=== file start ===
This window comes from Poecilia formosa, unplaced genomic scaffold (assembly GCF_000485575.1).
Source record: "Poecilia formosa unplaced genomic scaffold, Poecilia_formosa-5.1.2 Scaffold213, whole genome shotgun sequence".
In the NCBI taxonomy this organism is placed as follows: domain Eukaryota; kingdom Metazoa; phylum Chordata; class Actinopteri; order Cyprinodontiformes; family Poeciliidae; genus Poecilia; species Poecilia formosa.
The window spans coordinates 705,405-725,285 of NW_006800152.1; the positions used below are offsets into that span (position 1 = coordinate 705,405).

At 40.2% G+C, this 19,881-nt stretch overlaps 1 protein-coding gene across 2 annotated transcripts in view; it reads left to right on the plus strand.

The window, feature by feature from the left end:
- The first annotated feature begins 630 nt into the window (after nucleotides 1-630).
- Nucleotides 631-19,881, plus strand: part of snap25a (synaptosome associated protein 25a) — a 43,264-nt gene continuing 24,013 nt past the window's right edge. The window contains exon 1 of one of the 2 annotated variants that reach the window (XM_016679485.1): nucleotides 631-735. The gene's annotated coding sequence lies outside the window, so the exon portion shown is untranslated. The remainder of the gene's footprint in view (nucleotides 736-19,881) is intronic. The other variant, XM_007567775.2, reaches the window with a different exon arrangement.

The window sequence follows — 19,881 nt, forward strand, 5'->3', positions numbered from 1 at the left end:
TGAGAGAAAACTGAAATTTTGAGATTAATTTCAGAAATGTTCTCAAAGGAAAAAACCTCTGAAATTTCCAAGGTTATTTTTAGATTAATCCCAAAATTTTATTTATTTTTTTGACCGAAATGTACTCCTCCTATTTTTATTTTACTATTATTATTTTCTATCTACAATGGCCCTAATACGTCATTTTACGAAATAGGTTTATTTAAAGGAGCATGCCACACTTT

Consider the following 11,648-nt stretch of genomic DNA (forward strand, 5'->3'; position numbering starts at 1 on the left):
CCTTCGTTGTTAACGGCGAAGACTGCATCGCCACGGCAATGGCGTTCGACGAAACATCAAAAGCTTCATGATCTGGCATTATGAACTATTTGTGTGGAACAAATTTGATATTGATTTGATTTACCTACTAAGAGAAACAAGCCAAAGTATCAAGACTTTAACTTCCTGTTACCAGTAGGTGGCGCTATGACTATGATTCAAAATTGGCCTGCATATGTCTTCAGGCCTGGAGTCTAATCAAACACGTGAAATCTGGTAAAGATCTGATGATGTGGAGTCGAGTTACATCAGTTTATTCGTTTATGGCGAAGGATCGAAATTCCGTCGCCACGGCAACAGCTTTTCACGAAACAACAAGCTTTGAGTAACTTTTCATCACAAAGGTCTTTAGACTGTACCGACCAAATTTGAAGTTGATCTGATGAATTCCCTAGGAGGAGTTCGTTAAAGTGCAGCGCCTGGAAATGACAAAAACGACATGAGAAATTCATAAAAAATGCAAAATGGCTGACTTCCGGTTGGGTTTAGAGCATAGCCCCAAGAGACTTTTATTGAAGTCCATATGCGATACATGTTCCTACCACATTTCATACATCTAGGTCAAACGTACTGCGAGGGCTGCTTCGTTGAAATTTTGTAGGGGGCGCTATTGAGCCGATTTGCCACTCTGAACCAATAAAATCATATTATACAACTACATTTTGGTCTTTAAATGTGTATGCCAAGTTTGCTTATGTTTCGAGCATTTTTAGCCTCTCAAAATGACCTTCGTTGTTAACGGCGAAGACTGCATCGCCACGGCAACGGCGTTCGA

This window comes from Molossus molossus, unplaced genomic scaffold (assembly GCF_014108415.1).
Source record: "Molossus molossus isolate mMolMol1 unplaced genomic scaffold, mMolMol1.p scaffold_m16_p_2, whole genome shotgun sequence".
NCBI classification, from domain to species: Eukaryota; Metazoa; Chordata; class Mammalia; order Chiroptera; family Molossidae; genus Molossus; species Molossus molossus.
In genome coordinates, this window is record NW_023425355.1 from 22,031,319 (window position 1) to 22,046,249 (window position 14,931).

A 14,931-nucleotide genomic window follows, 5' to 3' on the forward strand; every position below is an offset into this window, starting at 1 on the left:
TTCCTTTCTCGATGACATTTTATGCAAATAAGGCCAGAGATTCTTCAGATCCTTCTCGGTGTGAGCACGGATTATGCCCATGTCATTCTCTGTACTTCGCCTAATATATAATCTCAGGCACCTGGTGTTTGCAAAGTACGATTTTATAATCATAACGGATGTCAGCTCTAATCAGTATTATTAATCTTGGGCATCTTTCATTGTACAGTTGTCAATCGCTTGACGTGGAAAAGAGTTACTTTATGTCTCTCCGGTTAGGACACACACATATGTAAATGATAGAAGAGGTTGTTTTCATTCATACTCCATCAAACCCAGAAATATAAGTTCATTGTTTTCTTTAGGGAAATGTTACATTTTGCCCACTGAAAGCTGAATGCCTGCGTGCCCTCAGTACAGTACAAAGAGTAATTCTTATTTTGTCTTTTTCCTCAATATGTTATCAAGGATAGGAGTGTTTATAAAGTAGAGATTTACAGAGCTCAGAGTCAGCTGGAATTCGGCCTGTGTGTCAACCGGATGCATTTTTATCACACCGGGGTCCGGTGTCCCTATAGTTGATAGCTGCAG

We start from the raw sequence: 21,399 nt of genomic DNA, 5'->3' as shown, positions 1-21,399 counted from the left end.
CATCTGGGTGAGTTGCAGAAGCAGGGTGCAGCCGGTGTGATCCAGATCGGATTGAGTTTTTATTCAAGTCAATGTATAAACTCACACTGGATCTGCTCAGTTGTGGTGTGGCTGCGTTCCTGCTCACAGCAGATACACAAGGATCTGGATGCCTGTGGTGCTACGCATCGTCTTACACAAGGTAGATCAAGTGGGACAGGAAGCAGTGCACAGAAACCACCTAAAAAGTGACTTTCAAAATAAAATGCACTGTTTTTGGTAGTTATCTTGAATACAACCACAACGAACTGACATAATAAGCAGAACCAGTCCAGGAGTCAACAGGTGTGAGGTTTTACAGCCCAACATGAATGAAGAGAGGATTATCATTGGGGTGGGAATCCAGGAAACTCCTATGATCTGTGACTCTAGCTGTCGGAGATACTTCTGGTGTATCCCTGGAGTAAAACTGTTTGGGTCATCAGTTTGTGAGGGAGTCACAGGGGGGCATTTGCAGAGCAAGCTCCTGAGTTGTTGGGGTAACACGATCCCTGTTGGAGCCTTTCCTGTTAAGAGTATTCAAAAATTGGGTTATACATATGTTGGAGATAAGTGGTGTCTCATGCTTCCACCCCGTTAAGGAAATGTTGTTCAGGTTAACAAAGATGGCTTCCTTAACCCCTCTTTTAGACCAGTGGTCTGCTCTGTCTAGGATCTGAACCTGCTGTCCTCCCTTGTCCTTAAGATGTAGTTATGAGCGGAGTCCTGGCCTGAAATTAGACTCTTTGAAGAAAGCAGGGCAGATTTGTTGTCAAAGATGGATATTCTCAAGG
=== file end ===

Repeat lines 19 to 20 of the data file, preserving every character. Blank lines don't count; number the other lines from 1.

We start from the raw sequence: 21,399 nt of genomic DNA, 5'->3' as shown, positions 1-21,399 counted from the left end.
CATCTGGGTGAGTTGCAGAAGCAGGGTGCAGCCGGTGTGATCCAGATCGGATTGAGTTTTTATTCAAGTCAATGTATAAACTCACACTGGATCTGCTCAGTTGTGGTGTGGCTGCGTTCCTGCTCACAGCAGATACACAAGGATCTGGATGCCTGTGGTGCTACGCATCGTCTTACACAAGGTAGATCAAGTGGGACAGGAAGCAGTGCACAGAAACCACCTAAAAAGTGACTTTCAAAATAAAATGCACTGTTTTTGGTAGTTATCTTGAATACAACCACAACGAACTGACATAATAAGCAGAACCAGTCCAGGAGTCAACAGGTGTGAGGTTTTACAGCCCAACATGAATGAAGAGAGGATTATCATTGGGGTGGGAATCCAGGAAACTCCTATGATCTGTGACTCTAGCTGTCGGAGATACTTCTGGTGTATCCCTGGAGTAAAACTGTTTGGGTCATCAGTTTGTGAGGGAGTCACAGGGGGGCATTTGCAGAGCAAGCTCCTGAGTTGTTGGGGTAACACGATCCCTGTTGGAGCCTTTCCTGTTAAGAGTATTCAAAAATTGGGTTATACATATGTTGGAGATAAGTGGTGTCTCATGCTTCCACCCCGTTAAGGAAATGTTGTTCAGGTTAACAAAGATGGCTTCCTTAACCCCTCTTTTAGACCAGTGGTCTGCTCTGTCTAGGATCTGAACCTGCTGTCCTCCCTTGTCCTTAAGATGTAGTTATGAGCGGAGTCCTGGCCTGAAATTAGACTCTTTGAAGAAAGCAGGGCAGATTTGTTGTCAAAGATGGATATTCTCAAGG